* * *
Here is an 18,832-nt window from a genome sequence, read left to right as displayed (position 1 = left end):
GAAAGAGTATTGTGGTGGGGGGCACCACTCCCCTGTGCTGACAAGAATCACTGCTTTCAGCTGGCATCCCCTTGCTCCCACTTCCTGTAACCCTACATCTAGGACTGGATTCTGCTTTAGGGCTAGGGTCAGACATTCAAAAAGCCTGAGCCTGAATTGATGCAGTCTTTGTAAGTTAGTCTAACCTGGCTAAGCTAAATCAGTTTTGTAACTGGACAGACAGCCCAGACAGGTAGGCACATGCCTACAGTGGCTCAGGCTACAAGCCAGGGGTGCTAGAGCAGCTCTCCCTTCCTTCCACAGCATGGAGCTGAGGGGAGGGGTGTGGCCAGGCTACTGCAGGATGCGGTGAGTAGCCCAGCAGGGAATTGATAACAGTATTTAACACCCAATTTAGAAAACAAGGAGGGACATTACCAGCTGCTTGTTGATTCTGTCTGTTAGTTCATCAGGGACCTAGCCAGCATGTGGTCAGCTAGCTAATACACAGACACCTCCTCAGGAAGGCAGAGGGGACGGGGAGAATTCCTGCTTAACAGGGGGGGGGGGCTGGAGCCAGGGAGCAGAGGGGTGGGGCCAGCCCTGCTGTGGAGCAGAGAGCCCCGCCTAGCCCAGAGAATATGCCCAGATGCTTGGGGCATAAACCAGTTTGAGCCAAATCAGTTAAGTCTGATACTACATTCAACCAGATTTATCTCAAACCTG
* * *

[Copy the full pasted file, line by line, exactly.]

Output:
Here is an 18,832-nt window from a genome sequence, read left to right as displayed (position 1 = left end):
GAAAGAGTATTGTGGTGGGGGGCACCACTCCCCTGTGCTGACAAGAATCACTGCTTTCAGCTGGCATCCCCTTGCTCCCACTTCCTGTAACCCTACATCTAGGACTGGATTCTGCTTTAGGGCTAGGGTCAGACATTCAAAAAGCCTGAGCCTGAATTGATGCAGTCTTTGTAAGTTAGTCTAACCTGGCTAAGCTAAATCAGTTTTGTAACTGGACAGACAGCCCAGACAGGTAGGCACATGCCTACAGTGGCTCAGGCTACAAGCCAGGGGTGCTAGAGCAGCTCTCCCTTCCTTCCACAGCATGGAGCTGAGGGGAGGGGTGTGGCCAGGCTACTGCAGGATGCGGTGAGTAGCCCAGCAGGGAATTGATAACAGTATTTAACACCCAATTTAGAAAACAAGGAGGGACATTACCAGCTGCTTGTTGATTCTGTCTGTTAGTTCATCAGGGACCTAGCCAGCATGTGGTCAGCTAGCTAATACACAGACACCTCCTCAGGAAGGCAGAGGGGACGGGGAGAATTCCTGCTTAACAGGGGGGGGGGGCTGGAGCCAGGGAGCAGAGGGGTGGGGCCAGCCCTGCTGTGGAGCAGAGAGCCCCGCCTAGCCCAGAGAATATGCCCAGATGCTTGGGGCATAAACCAGTTTGAGCCAAATCAGTTAAGTCTGATACTACATTCAACCAGATTTATCTCAAACCTG